From Sensors to Big Data: Chicago Is Becoming a Smart City

Chicago is the first major city in the USA that is building a permanent infrastructure to collect Big Data. They are installing hundreds of environmental sensors that will measure temperature, humidity, light, sound and cellphone signals. All this data will enable Chicago to become a safer and cleaner city. The sensors will be placed on top of lampposts along Chicago’s Michigan Avenue. The Bloomberg video below shows what Chicago plans to do with all that data.

Smart cities are are true data generators, where all sensors placed within a city gathers vast amounts of data. Chicago will open source all this data to the public, so that anyone can access the data and make use of it. This could result in great new applications that citizens will come up with, that will have a positive affect on Chicago.

These environmental sensors that Chicago will use are only the beginning of smart cities. There are a lot of possibilities when turning to sensors and data. For example:

Traffic management

Smart traffic management will enable car drivers to face less traffic jams, as data will tell which areas are busy. Traffic lights could automatically adjust to reduce congestion. Smart parking sensors could automatically alert drivers for free parking spaces and street lights could only be turned on if someone is approaching, saving a lot of energy.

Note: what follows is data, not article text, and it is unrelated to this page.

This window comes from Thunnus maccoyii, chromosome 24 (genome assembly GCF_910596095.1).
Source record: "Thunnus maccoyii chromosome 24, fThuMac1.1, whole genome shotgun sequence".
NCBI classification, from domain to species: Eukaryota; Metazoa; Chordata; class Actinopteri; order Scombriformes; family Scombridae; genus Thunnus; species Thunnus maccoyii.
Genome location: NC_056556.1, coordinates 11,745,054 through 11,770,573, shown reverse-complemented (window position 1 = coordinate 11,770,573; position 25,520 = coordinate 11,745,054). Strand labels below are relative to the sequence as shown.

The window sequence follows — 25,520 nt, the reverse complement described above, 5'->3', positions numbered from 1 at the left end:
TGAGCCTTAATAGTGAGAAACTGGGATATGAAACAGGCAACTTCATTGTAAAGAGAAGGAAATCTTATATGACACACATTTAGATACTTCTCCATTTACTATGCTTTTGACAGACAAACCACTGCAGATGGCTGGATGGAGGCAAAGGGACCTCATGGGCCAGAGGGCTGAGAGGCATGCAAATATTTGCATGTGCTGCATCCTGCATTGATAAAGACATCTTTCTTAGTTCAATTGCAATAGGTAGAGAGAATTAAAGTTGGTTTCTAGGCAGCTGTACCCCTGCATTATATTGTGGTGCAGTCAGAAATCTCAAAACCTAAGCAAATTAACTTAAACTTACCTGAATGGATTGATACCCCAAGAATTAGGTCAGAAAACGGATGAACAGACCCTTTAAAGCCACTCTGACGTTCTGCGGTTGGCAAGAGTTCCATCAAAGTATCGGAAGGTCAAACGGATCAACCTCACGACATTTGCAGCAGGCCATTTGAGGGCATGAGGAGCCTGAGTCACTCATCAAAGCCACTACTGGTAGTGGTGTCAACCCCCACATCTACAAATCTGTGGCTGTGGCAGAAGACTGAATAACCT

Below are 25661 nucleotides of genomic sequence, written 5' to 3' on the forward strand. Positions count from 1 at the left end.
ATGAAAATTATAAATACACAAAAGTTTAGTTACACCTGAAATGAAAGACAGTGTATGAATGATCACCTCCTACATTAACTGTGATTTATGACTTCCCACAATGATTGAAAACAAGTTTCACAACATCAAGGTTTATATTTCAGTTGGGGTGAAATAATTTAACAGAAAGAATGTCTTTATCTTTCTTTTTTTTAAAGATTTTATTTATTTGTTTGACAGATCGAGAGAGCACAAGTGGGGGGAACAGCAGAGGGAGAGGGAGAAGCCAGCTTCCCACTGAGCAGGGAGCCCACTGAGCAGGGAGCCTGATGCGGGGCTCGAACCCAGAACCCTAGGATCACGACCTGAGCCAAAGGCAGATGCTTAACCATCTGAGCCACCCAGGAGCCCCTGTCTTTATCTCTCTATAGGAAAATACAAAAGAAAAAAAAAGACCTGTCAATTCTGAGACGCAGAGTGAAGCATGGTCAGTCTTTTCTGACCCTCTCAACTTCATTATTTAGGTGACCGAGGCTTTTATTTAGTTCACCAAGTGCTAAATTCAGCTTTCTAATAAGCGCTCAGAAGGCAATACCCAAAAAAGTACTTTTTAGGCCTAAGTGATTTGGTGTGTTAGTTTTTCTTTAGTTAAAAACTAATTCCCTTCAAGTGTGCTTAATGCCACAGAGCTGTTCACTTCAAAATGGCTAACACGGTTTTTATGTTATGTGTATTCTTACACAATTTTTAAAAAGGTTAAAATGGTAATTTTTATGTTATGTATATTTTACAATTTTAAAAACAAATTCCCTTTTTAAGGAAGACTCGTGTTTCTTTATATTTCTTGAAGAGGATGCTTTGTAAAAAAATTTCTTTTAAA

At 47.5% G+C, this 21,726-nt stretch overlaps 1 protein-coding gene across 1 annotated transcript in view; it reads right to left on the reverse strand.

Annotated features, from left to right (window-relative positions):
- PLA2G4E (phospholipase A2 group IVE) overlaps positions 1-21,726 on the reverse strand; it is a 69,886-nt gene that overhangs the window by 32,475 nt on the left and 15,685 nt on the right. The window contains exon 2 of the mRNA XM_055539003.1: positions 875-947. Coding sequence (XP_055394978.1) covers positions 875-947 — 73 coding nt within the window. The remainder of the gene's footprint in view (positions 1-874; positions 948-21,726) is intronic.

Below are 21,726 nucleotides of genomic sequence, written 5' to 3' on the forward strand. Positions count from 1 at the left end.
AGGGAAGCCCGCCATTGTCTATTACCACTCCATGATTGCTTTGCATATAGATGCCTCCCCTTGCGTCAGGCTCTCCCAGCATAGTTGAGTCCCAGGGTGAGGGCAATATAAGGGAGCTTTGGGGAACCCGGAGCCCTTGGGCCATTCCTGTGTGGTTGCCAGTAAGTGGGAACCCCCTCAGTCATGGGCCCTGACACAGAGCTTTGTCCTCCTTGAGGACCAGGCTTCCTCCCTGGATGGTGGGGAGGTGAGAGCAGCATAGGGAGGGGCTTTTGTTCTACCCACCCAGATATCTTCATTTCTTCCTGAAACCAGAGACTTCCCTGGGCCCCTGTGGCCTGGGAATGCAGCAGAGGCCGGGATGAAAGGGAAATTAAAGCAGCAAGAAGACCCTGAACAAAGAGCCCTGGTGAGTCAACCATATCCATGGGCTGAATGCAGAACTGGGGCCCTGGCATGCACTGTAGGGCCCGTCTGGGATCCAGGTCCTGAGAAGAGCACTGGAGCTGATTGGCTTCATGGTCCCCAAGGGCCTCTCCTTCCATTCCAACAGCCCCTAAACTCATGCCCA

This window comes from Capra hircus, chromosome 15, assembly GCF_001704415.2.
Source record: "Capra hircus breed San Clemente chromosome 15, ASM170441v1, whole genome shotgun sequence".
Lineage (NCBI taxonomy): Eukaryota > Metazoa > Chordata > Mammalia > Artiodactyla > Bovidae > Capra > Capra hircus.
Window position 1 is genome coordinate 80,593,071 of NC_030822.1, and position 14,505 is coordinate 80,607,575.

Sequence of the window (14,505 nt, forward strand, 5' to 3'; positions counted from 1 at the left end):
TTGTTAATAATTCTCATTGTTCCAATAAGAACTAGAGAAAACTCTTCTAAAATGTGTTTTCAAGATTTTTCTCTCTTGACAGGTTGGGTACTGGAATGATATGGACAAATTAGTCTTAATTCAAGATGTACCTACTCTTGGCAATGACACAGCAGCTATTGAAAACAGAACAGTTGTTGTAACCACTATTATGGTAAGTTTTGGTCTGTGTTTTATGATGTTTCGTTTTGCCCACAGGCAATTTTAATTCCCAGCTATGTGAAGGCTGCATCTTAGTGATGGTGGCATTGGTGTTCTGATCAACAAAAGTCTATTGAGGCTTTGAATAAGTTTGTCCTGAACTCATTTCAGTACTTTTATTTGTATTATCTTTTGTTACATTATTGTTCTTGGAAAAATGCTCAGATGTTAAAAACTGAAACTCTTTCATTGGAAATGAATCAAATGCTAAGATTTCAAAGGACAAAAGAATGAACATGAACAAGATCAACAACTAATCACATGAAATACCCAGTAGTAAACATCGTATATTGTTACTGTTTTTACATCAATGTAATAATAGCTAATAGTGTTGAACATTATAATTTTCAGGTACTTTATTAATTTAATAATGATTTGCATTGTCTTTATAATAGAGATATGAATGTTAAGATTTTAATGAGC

Maintenance management

Thanks to sensors, cities could turn to preventative maintenance management, saving the community a lot of money in unnecessary maintenance. Apart from citizens that can report damages on urban elements via smartphones, it becomes a lot more interesting if a traffic light informs the community that a repair is imminent.

Smart grids

Smart cities that contain smart energy grids will be a lot more efficient with their energy. A smart grid will be able to manage all the electric vehicles that requires energy. It will be able to sense the amount of citizens present in time and location and adjust lighting accordingly. Smart grids will help community buildings also save a lot of energy and become more efficient.

Of course, these three examples are just the beginning. Cities will take another decade or two before they become true smart cities, where everything is connected. Such a proof of concept that Chicago is starting however, is the first step that is required to walk down this path and become more efficient and save a lot of money.

Story: Smart Data